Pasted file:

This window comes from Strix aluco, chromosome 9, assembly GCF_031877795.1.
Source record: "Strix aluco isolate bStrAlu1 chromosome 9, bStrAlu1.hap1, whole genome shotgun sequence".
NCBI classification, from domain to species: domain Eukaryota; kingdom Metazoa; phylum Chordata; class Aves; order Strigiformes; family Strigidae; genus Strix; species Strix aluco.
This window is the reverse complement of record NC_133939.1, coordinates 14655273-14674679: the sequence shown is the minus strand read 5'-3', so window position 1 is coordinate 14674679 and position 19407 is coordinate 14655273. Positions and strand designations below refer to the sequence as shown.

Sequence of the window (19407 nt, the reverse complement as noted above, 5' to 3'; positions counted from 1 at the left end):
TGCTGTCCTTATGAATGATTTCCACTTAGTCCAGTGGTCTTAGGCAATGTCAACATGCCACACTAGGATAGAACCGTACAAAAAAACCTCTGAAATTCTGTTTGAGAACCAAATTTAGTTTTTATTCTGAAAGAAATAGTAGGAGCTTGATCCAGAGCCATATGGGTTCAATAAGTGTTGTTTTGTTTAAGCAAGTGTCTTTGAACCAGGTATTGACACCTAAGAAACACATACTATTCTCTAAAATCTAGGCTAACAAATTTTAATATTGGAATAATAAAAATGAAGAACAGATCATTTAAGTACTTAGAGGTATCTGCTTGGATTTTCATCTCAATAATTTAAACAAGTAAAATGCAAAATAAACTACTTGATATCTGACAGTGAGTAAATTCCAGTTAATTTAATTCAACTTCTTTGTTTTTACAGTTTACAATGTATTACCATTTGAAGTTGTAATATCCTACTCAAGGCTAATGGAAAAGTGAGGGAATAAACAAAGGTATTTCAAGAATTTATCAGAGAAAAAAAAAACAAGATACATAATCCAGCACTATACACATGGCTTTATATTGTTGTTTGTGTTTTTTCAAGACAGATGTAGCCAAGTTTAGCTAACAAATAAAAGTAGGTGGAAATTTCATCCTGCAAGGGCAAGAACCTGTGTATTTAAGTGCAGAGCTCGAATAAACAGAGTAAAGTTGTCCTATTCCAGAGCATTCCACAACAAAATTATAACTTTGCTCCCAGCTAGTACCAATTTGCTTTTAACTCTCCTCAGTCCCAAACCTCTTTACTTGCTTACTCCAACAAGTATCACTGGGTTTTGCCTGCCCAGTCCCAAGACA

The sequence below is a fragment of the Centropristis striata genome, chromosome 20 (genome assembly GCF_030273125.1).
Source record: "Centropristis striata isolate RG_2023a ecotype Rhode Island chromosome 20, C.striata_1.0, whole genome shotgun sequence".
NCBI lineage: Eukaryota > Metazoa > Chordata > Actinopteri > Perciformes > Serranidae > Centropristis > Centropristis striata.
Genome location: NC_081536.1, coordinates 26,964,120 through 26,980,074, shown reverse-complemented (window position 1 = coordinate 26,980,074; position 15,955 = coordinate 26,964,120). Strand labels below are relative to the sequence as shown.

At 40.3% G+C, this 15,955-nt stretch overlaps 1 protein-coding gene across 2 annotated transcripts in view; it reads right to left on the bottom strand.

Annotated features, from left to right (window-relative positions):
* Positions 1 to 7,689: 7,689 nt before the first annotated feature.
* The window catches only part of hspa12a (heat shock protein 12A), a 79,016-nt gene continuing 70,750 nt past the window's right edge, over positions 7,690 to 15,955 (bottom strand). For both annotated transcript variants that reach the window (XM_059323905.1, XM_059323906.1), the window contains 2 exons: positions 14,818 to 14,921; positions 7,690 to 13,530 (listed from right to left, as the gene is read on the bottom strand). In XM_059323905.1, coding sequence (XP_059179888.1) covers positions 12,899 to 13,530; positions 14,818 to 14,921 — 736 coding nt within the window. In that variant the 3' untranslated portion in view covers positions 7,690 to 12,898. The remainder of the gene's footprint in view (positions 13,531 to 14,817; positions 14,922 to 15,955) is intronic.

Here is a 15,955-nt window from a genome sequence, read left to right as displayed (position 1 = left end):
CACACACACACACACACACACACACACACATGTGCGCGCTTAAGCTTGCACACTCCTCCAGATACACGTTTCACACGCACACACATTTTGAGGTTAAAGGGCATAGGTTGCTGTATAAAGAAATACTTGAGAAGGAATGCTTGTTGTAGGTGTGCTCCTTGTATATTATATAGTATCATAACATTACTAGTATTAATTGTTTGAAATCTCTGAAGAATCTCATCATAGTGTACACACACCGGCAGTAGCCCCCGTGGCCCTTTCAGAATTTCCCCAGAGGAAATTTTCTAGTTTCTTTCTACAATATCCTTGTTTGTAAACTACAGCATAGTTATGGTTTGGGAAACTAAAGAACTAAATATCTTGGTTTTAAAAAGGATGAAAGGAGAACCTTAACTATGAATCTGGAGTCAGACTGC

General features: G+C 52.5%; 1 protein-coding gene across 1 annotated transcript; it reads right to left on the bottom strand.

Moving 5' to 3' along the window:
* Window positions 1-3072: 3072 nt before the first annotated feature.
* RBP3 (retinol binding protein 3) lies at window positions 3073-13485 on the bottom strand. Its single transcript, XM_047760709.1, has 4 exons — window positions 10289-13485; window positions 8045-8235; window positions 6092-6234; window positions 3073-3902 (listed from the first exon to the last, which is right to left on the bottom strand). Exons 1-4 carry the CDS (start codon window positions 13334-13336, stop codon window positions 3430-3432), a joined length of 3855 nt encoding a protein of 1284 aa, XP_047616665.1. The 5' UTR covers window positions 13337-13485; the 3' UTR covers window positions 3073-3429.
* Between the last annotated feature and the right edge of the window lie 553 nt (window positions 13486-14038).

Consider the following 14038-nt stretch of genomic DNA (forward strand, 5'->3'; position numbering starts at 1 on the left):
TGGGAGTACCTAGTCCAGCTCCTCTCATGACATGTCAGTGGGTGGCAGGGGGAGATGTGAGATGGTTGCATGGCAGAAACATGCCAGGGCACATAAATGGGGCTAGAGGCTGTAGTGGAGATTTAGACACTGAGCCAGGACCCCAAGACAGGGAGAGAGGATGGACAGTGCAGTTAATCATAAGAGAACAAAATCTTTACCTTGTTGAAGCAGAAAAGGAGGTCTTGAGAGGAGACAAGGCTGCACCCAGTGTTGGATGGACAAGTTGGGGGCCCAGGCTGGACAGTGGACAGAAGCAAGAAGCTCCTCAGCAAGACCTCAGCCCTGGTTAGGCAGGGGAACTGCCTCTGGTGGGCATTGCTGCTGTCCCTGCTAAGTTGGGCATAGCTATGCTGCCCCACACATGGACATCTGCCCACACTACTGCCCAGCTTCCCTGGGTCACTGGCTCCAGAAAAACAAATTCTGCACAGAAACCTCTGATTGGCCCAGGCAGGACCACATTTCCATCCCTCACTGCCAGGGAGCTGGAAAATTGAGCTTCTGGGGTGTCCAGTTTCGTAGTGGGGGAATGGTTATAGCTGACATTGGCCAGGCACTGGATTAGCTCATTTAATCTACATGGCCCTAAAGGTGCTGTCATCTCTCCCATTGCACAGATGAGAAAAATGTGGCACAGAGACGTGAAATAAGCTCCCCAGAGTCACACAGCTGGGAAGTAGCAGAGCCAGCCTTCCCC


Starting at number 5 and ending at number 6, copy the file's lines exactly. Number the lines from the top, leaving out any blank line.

Sequence of the window (19407 nt, the reverse complement as noted above, 5' to 3'; positions counted from 1 at the left end):
TGCTGTCCTTATGAATGATTTCCACTTAGTCCAGTGGTCTTAGGCAATGTCAACATGCCACACTAGGATAGAACCGTACAAAAAAACCTCTGAAATTCTGTTTGAGAACCAAATTTAGTTTTTATTCTGAAAGAAATAGTAGGAGCTTGATCCAGAGCCATATGGGTTCAATAAGTGTTGTTTTGTTTAAGCAAGTGTCTTTGAACCAGGTATTGACACCTAAGAAACACATACTATTCTCTAAAATCTAGGCTAACAAATTTTAATATTGGAATAATAAAAATGAAGAACAGATCATTTAAGTACTTAGAGGTATCTGCTTGGATTTTCATCTCAATAATTTAAACAAGTAAAATGCAAAATAAACTACTTGATATCTGACAGTGAGTAAATTCCAGTTAATTTAATTCAACTTCTTTGTTTTTACAGTTTACAATGTATTACCATTTGAAGTTGTAATATCCTACTCAAGGCTAATGGAAAAGTGAGGGAATAAACAAAGGTATTTCAAGAATTTATCAGAGAAAAAAAAAACAAGATACATAATCCAGCACTATACACATGGCTTTATATTGTTGTTTGTGTTTTTTCAAGACAGATGTAGCCAAGTTTAGCTAACAAATAAAAGTAGGTGGAAATTTCATCCTGCAAGGGCAAGAACCTGTGTATTTAAGTGCAGAGCTCGAATAAACAGAGTAAAGTTGTCCTATTCCAGAGCATTCCACAACAAAATTATAACTTTGCTCCCAGCTAGTACCAATTTGCTTTTAACTCTCCTCAGTCCCAAACCTCTTTACTTGCTTACTCCAACAAGTATCACTGGGTTTTGCCTGCCCAGTCCCAAGACA